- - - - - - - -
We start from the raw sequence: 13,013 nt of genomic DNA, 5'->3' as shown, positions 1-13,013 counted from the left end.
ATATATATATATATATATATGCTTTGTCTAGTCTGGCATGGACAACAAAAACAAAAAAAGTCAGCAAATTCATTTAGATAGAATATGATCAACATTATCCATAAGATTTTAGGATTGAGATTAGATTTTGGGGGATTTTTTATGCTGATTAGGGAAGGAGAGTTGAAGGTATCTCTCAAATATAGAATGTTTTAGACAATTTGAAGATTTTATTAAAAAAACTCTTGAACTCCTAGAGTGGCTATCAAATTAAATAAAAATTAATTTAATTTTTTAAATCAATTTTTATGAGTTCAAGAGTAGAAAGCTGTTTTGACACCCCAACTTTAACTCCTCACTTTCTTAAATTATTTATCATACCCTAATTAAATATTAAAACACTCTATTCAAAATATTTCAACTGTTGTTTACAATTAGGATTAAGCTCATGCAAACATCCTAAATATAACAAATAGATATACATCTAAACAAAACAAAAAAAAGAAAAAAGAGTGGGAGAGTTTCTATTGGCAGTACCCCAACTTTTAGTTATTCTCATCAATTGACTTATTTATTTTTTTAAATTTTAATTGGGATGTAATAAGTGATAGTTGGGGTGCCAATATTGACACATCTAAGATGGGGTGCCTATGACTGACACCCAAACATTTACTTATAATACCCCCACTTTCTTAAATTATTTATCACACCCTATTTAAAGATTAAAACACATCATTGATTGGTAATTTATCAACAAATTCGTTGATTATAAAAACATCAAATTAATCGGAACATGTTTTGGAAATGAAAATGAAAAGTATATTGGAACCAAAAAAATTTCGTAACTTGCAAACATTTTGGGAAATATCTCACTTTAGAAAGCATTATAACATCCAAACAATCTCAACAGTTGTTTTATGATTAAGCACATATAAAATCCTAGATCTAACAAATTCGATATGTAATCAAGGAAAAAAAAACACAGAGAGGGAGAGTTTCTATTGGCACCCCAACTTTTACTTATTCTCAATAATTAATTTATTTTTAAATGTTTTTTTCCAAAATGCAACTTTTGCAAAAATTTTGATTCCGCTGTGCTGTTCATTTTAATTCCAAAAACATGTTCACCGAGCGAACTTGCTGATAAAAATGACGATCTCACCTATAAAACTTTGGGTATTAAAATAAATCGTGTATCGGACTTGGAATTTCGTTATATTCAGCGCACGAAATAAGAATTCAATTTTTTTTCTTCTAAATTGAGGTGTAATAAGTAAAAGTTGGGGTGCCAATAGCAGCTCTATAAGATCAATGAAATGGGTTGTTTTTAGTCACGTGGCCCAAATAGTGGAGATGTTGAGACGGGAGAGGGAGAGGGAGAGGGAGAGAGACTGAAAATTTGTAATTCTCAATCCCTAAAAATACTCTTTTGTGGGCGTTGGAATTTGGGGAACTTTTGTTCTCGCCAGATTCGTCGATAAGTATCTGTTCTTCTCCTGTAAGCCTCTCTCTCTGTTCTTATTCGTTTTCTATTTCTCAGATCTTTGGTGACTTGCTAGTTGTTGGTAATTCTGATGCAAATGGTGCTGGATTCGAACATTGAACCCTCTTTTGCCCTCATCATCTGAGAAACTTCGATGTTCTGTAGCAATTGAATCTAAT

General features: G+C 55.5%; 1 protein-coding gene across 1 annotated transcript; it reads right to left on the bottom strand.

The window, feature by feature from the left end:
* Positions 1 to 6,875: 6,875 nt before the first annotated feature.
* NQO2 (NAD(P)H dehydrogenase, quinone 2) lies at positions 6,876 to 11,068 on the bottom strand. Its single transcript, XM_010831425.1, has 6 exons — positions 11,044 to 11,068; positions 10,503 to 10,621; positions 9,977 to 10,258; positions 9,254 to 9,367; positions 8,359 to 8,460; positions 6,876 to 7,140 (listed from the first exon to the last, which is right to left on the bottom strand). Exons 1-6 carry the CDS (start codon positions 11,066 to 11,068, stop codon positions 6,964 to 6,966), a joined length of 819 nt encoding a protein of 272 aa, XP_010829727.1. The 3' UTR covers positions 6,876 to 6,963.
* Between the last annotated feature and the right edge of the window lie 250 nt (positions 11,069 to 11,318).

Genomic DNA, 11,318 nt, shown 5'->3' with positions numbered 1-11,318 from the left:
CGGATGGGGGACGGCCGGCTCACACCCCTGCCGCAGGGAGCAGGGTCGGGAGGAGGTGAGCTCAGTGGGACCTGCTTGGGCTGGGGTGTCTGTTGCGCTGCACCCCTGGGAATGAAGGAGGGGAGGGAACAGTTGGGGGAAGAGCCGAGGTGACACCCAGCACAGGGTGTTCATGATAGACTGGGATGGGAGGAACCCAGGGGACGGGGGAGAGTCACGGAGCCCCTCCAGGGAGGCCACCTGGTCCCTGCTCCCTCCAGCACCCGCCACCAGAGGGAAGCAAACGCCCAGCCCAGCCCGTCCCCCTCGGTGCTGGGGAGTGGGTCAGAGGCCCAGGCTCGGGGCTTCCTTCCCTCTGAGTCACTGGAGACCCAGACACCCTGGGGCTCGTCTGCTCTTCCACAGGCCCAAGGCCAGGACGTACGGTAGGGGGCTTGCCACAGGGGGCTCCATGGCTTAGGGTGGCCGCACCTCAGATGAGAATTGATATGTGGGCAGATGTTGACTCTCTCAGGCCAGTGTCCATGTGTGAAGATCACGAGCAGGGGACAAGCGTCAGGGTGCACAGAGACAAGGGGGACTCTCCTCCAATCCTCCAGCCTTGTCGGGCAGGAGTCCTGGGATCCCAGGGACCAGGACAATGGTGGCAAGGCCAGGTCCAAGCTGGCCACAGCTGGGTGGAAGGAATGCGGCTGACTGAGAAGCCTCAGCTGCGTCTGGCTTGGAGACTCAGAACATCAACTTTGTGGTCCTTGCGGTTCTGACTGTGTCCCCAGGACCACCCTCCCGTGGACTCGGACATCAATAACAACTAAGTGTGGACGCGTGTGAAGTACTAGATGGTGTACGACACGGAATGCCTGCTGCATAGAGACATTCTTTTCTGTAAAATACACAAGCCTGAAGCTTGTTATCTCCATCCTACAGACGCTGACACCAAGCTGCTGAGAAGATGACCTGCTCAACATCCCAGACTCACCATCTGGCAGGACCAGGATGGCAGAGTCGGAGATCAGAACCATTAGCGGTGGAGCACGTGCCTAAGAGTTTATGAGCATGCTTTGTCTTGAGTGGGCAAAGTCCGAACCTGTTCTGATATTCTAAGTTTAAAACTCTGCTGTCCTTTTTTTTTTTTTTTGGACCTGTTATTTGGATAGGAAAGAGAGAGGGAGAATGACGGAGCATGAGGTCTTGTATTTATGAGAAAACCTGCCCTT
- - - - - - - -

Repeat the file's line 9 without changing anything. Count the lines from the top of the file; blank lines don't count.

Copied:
CGGATGGGGGACGGCCGGCTCACACCCCTGCCGCAGGGAGCAGGGTCGGGAGGAGGTGAGCTCAGTGGGACCTGCTTGGGCTGGGGTGTCTGTTGCGCTGCACCCCTGGGAATGAAGGAGGGGAGGGAACAGTTGGGGGAAGAGCCGAGGTGACACCCAGCACAGGGTGTTCATGATAGACTGGGATGGGAGGAACCCAGGGGACGGGGGAGAGTCACGGAGCCCCTCCAGGGAGGCCACCTGGTCCCTGCTCCCTCCAGCACCCGCCACCAGAGGGAAGCAAACGCCCAGCCCAGCCCGTCCCCCTCGGTGCTGGGGAGTGGGTCAGAGGCCCAGGCTCGGGGCTTCCTTCCCTCTGAGTCACTGGAGACCCAGACACCCTGGGGCTCGTCTGCTCTTCCACAGGCCCAAGGCCAGGACGTACGGTAGGGGGCTTGCCACAGGGGGCTCCATGGCTTAGGGTGGCCGCACCTCAGATGAGAATTGATATGTGGGCAGATGTTGACTCTCTCAGGCCAGTGTCCATGTGTGAAGATCACGAGCAGGGGACAAGCGTCAGGGTGCACAGAGACAAGGGGGACTCTCCTCCAATCCTCCAGCCTTGTCGGGCAGGAGTCCTGGGATCCCAGGGACCAGGACAATGGTGGCAAGGCCAGGTCCAAGCTGGCCACAGCTGGGTGGAAGGAATGCGGCTGACTGAGAAGCCTCAGCTGCGTCTGGCTTGGAGACTCAGAACATCAACTTTGTGGTCCTTGCGGTTCTGACTGTGTCCCCAGGACCACCCTCCCGTGGACTCGGACATCAATAACAACTAAGTGTGGACGCGTGTGAAGTACTAGATGGTGTACGACACGGAATGCCTGCTGCATAGAGACATTCTTTTCTGTAAAATACACAAGCCTGAAGCTTGTTATCTCCATCCTACAGACGCTGACACCAAGCTGCTGAGAAGATGACCTGCTCAACATCCCAGACTCACCATCTGGCAGGACCAGGATGGCAGAGTCGGAGATCAGAACCATTAGCGGTGGAGCACGTGCCTAAGAGTTTATGAGCATGCTTTGTCTTGAGTGGGCAAAGTCCGAACCTGTTCTGATATTCTAAGTTTAAAACTCTGCTGTCCTTTTTTTTTTTTTTTGGACCTGTTATTTGGATAGGAAAGAGAGAGGGAGAATGACGGAGCATGAGGTCTTGTATTTATGAGAAAACCTGCCCTT